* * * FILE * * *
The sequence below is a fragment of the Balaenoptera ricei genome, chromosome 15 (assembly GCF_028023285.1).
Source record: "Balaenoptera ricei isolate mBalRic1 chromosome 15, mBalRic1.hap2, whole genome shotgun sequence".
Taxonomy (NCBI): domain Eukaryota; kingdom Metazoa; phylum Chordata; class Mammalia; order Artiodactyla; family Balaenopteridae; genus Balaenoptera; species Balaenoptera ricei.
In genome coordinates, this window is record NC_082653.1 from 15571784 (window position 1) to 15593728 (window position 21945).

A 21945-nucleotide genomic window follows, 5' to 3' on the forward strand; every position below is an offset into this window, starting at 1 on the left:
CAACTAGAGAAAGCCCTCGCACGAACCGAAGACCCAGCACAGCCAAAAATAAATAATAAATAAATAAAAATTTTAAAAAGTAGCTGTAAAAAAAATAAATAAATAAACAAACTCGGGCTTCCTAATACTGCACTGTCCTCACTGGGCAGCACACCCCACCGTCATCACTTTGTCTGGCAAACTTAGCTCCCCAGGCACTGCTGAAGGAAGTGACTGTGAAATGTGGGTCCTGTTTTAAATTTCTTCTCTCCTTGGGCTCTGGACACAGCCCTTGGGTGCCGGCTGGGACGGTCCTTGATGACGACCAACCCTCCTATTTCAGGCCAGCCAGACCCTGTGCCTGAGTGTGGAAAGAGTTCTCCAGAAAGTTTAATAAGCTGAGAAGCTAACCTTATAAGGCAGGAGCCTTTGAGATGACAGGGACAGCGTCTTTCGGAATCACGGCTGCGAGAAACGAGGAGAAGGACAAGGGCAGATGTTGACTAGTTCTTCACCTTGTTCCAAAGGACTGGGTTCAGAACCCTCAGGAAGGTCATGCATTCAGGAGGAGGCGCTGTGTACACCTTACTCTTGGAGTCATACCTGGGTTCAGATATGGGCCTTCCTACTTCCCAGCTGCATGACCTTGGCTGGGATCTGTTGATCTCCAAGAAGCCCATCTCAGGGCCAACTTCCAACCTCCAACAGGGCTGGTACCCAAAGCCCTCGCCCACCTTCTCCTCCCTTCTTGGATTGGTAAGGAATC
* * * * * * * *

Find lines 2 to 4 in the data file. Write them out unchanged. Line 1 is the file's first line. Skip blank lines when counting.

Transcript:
Source record: "Balaenoptera ricei isolate mBalRic1 chromosome 15, mBalRic1.hap2, whole genome shotgun sequence".
Taxonomy (NCBI): domain Eukaryota; kingdom Metazoa; phylum Chordata; class Mammalia; order Artiodactyla; family Balaenopteridae; genus Balaenoptera; species Balaenoptera ricei.
In genome coordinates, this window is record NC_082653.1 from 15571784 (window position 1) to 15593728 (window position 21945).